In recent years, the SEC has had some notable struggles in the FCPA context and otherwise when put to its burden of proof in litigated actions or otherwise having to defend its settlement policies to federal court judges. For instance, Judge Shira Scheindlin (S.D.N.Y.) dismissed the SEC’s FCPA enforcement against former Siemens executive Herbert Steffen. In another FCPA enforcement action, Judge Keith Ellison (S.D.Tex.) granted without prejudice Mark Jackson and James Ruehlen’s motion to dismiss the SEC’s claims that sought monetary damages. In Gabelli, the Supreme Court unanimously rejected the SEC’s statute of limitations position. Judge Richard Leon (D.D.C.) expressed concerns regarding the SEC’s settlement of FCPA enforcement actions against Tyco and IBM and approved the settlements only after imposing additional reporting requirements on the companies. In addition, the SEC’s neither admit nor deny settlement policy has been questioned by several judges (most notably Judge Jed Rakoff) and the merits of this policy is currently before the Second Circuit.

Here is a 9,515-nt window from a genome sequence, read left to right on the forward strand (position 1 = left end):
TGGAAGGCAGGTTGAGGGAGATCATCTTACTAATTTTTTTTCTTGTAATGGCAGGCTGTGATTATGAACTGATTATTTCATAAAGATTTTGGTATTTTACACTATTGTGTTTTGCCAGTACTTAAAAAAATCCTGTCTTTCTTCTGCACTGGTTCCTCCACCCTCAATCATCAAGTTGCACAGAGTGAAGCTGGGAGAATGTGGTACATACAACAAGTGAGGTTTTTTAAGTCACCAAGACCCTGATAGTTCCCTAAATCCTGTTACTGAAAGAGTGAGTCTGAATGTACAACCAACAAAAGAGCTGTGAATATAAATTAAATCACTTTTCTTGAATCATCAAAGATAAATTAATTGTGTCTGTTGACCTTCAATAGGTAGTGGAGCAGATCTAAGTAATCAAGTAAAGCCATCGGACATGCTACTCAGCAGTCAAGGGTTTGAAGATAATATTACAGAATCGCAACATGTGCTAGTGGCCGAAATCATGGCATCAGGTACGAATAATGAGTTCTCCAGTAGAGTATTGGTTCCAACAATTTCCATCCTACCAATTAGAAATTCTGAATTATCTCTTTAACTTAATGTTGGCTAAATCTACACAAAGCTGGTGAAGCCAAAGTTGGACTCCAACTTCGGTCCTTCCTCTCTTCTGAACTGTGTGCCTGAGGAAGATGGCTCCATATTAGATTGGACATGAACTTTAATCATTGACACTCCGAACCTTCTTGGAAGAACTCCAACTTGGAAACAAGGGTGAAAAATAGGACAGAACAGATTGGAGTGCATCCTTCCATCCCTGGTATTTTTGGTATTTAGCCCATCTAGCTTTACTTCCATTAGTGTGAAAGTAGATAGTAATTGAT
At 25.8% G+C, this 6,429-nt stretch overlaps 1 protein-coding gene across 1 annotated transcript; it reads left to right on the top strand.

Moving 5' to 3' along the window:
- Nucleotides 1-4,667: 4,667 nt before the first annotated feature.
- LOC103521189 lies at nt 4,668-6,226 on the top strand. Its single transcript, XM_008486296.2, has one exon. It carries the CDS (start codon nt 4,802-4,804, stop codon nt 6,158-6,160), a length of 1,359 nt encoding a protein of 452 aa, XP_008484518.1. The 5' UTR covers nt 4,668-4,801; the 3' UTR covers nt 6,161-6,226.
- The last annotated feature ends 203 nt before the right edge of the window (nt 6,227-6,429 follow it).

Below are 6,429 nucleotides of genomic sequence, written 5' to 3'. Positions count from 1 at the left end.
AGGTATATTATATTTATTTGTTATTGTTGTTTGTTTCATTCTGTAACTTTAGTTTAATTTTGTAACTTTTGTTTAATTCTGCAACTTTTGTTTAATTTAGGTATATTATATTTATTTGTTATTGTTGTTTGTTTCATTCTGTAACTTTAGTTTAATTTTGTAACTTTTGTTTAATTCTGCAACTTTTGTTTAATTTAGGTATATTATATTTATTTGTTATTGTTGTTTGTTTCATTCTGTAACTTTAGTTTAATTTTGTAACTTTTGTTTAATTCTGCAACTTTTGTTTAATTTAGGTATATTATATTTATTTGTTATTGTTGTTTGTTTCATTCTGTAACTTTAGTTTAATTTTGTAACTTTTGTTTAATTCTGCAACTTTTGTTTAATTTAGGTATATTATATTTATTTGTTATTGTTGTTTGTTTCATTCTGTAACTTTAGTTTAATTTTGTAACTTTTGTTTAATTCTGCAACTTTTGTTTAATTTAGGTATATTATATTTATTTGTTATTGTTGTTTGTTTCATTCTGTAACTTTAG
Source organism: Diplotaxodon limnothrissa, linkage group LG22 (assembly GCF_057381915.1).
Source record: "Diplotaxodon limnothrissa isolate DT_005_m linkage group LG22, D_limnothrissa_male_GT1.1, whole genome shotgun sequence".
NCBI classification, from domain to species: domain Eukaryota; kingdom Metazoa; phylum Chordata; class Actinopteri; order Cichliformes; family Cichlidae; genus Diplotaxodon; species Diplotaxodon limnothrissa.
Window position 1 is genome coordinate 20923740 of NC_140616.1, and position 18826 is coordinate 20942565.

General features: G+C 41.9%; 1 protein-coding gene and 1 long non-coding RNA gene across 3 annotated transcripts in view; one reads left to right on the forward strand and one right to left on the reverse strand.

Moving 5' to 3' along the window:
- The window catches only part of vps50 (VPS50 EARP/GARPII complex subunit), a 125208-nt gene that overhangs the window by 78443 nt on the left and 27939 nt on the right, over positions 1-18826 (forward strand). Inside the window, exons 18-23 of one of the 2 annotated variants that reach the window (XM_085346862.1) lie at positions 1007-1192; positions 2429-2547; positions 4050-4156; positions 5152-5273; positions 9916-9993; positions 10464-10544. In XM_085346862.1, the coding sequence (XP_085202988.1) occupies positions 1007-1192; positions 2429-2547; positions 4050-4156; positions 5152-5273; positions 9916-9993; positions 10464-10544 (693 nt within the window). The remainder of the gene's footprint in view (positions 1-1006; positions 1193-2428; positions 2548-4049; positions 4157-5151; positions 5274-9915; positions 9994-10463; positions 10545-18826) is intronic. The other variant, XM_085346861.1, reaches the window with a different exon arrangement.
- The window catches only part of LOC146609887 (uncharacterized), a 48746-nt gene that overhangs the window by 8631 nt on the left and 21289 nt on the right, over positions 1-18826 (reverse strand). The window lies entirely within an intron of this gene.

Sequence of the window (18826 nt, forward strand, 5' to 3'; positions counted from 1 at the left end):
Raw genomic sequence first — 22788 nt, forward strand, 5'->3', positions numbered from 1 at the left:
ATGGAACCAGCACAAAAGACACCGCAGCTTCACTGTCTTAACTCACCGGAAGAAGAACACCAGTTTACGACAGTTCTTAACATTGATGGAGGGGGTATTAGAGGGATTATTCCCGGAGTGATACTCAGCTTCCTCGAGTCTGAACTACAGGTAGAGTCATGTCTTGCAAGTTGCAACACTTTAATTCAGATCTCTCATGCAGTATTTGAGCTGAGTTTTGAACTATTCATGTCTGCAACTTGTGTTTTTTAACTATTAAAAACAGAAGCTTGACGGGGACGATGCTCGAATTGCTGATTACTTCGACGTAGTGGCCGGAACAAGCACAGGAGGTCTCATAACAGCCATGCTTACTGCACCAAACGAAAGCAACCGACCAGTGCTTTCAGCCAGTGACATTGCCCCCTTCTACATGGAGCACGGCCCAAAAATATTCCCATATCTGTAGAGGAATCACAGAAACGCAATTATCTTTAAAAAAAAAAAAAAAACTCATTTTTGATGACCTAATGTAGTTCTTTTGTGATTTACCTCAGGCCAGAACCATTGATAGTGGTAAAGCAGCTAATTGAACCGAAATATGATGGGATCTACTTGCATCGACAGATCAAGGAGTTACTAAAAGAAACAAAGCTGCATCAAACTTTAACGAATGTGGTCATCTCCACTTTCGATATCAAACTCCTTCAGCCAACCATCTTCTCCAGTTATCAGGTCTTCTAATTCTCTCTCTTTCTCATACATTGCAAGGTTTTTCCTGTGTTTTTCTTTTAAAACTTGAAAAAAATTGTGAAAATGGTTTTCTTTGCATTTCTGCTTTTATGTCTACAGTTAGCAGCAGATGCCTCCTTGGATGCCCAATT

The SEC’s response to this judicial scrutiny has been, as strange as it may sound, to bypass the judicial system altogether when resolving many of its enforcement actions including in the FCPA context. As detailed in this previous post concerning SEC FCPA enforcement in 2013, of the 8 corporate enforcement actions from 2013, 3 enforcement actions were administrative actions (Philips Electronics, Total, and Stryker) and 1 action (Ralph Lauren) was a non-prosecution agreement. In other words, there was no judicial scrutiny of 50% of SEC FCPA enforcement actions from 2013.